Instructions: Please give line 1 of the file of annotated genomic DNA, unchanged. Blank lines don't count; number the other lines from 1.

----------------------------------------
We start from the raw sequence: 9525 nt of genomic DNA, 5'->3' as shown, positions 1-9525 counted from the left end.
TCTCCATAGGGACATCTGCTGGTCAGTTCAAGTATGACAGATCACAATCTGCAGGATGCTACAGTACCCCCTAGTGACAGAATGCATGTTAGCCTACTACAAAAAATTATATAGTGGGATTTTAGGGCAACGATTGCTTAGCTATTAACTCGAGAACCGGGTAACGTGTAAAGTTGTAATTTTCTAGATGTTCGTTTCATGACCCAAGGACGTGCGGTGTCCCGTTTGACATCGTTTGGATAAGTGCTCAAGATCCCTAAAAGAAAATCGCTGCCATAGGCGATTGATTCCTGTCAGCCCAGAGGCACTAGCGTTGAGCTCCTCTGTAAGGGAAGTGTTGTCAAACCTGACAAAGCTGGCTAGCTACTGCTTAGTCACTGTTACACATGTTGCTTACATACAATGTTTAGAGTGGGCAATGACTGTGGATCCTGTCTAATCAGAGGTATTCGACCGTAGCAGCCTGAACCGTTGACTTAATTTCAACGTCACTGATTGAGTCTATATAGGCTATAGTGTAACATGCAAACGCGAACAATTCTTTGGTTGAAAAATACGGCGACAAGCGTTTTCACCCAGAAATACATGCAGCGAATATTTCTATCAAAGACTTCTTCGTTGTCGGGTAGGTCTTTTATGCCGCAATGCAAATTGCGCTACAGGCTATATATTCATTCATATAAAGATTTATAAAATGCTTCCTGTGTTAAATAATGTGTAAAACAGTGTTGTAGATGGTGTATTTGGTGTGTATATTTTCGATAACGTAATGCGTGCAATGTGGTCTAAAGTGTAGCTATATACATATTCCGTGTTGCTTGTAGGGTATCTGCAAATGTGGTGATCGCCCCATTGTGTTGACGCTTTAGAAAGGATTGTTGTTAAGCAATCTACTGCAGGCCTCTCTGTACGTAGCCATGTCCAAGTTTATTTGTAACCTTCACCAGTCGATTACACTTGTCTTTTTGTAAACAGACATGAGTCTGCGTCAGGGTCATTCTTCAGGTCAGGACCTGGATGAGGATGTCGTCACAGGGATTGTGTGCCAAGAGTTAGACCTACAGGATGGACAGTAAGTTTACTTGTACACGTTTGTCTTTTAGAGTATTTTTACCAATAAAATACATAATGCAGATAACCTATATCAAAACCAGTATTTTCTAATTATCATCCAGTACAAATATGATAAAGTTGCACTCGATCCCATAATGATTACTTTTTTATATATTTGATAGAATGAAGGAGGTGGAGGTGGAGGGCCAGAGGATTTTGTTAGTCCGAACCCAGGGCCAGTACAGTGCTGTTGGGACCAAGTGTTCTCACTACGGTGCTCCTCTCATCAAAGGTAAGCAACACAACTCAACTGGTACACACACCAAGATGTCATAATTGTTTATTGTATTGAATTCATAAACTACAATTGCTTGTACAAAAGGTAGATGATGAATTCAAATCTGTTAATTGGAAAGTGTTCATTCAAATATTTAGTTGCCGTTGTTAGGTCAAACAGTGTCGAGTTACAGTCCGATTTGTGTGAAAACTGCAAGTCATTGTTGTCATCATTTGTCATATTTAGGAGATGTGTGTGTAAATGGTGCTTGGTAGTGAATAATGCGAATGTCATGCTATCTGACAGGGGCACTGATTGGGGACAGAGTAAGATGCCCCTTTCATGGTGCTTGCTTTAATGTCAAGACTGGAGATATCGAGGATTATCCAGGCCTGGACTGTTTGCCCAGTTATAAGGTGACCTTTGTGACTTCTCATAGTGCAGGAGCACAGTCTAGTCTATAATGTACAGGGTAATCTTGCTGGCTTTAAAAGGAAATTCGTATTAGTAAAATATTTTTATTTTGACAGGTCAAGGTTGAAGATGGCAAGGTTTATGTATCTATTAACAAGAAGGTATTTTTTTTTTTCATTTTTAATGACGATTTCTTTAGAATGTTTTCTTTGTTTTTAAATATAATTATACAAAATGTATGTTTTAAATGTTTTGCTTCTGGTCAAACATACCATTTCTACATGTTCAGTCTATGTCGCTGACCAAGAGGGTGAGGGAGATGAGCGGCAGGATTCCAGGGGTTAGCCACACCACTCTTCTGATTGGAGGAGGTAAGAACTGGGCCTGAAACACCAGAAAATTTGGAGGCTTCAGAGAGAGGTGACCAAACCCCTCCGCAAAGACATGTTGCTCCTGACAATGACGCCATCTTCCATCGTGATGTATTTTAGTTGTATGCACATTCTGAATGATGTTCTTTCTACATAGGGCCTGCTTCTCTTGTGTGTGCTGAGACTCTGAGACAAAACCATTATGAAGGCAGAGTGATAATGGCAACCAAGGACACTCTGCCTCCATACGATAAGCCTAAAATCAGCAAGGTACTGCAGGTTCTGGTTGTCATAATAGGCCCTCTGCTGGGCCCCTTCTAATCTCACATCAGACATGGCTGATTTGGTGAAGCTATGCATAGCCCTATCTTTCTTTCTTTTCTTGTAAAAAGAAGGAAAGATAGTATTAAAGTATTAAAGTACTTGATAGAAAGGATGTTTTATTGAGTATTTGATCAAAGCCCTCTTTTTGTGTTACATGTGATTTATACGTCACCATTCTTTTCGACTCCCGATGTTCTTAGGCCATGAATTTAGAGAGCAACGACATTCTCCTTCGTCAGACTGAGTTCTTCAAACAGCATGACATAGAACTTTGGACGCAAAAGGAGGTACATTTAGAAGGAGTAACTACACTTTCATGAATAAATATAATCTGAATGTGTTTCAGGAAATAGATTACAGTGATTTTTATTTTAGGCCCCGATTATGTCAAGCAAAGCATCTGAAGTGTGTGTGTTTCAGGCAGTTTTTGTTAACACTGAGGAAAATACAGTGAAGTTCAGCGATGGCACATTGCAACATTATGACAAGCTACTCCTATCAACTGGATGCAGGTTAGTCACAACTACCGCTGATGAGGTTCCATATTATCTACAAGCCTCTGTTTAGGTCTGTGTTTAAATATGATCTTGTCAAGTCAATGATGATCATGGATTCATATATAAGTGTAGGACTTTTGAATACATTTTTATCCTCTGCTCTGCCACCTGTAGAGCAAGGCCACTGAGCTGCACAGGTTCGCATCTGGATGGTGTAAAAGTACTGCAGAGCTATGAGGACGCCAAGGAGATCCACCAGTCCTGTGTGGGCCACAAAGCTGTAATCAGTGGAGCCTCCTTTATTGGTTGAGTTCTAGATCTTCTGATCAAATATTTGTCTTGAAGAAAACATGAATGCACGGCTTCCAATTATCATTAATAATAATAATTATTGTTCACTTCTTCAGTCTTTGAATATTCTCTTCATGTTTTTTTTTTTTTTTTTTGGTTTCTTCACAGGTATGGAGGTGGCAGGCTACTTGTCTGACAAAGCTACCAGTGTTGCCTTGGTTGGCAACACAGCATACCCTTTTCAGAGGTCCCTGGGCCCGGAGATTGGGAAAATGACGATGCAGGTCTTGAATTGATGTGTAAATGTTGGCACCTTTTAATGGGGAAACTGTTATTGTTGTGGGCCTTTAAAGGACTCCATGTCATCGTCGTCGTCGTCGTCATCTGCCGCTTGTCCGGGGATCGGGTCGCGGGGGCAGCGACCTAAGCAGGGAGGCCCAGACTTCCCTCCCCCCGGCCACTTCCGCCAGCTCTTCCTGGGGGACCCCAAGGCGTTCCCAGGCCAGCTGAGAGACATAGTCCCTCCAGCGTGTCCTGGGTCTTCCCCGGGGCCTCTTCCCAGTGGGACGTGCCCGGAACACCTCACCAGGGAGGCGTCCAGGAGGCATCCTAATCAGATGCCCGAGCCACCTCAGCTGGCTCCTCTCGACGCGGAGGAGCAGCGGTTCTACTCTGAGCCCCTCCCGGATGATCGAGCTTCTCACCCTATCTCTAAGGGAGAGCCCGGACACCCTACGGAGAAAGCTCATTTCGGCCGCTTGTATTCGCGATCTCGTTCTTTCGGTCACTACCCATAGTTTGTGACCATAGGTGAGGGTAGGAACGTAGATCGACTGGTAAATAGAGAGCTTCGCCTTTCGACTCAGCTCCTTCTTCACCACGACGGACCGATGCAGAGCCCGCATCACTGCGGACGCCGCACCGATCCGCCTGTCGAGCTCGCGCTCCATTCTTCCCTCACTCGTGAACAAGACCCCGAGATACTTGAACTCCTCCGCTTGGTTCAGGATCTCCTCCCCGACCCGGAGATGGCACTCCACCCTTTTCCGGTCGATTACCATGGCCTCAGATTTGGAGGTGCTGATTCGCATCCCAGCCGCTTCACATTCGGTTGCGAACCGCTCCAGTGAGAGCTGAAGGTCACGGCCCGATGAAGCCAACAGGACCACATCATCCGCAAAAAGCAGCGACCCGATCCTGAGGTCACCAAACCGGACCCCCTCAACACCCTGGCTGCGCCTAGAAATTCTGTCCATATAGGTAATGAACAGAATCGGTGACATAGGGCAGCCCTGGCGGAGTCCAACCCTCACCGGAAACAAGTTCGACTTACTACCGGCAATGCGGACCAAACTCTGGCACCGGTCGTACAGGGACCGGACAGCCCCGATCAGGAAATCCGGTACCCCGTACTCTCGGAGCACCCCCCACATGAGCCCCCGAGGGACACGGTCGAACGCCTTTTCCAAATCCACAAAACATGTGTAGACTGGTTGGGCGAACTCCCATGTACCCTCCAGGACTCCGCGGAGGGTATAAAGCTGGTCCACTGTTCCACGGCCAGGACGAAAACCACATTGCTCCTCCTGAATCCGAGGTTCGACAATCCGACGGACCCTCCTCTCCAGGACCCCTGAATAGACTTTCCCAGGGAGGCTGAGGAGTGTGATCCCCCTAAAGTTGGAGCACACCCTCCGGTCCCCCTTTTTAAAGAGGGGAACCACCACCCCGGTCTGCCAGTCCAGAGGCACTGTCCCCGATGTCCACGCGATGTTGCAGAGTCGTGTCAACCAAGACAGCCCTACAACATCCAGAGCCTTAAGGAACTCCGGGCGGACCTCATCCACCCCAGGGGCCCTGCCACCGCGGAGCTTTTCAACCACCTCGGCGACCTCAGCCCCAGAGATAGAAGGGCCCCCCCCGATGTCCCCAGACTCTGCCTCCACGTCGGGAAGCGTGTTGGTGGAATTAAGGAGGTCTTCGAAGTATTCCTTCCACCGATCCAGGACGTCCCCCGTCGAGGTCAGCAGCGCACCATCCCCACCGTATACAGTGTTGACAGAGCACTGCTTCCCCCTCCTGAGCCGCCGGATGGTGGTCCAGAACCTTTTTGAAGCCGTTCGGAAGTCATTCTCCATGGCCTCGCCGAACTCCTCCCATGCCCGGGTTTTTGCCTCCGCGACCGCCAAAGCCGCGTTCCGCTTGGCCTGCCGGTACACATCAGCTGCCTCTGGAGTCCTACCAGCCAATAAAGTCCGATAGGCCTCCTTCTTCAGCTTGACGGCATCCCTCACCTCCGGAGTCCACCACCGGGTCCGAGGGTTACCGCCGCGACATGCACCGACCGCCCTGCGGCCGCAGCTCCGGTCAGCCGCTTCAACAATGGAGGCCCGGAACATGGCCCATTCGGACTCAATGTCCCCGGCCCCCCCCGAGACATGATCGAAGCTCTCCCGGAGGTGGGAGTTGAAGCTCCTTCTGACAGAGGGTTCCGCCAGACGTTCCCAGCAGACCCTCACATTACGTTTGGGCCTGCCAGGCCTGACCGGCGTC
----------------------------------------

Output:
We start from the raw sequence: 9525 nt of genomic DNA, 5'->3' as shown, positions 1-9525 counted from the left end.